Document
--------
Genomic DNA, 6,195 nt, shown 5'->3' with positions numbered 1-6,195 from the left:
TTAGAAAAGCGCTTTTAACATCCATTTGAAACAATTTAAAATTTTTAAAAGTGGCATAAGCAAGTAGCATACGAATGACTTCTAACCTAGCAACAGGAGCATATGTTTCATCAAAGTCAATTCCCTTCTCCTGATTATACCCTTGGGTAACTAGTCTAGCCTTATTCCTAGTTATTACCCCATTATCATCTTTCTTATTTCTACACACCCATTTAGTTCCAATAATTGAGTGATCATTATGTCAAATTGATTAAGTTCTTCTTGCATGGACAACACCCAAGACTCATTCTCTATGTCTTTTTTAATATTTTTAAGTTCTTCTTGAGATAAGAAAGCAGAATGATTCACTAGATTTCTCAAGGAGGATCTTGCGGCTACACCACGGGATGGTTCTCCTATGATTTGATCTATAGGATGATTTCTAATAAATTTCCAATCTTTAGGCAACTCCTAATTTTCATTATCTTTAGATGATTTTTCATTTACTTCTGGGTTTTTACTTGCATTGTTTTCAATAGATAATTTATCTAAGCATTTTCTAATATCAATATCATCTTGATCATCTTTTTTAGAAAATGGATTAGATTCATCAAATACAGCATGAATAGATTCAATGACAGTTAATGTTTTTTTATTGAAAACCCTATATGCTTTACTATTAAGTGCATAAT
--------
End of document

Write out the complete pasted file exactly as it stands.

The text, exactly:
Genomic DNA, 6,195 nt, shown 5'->3' with positions numbered 1-6,195 from the left:
TTAGAAAAGCGCTTTTAACATCCATTTGAAACAATTTAAAATTTTTAAAAGTGGCATAAGCAAGTAGCATACGAATGACTTCTAACCTAGCAACAGGAGCATATGTTTCATCAAAGTCAATTCCCTTCTCCTGATTATACCCTTGGGTAACTAGTCTAGCCTTATTCCTAGTTATTACCCCATTATCATCTTTCTTATTTCTACACACCCATTTAGTTCCAATAATTGAGTGATCATTATGTCAAATTGATTAAGTTCTTCTTGCATGGACAACACCCAAGACTCATTCTCTATGTCTTTTTTAATATTTTTAAGTTCTTCTTGAGATAAGAAAGCAGAATGATTCACTAGATTTCTCAAGGAGGATCTTGCGGCTACACCACGGGATGGTTCTCCTATGATTTGATCTATAGGATGATTTCTAATAAATTTCCAATCTTTAGGCAACTCCTAATTTTCATTATCTTTAGATGATTTTTCATTTACTTCTGGGTTTTTACTTGCATTGTTTTCAATAGATAATTTATCTAAGCATTTTCTAATATCAATATCATCTTGATCATCTTTTTTAGAAAATGGATTAGATTCATCAAATACAGCATGAATAGATTCAATGACAGTTAATGTTTTTTTATTGAAAACCCTATATGCTTTACTATTAAGTGCATAAT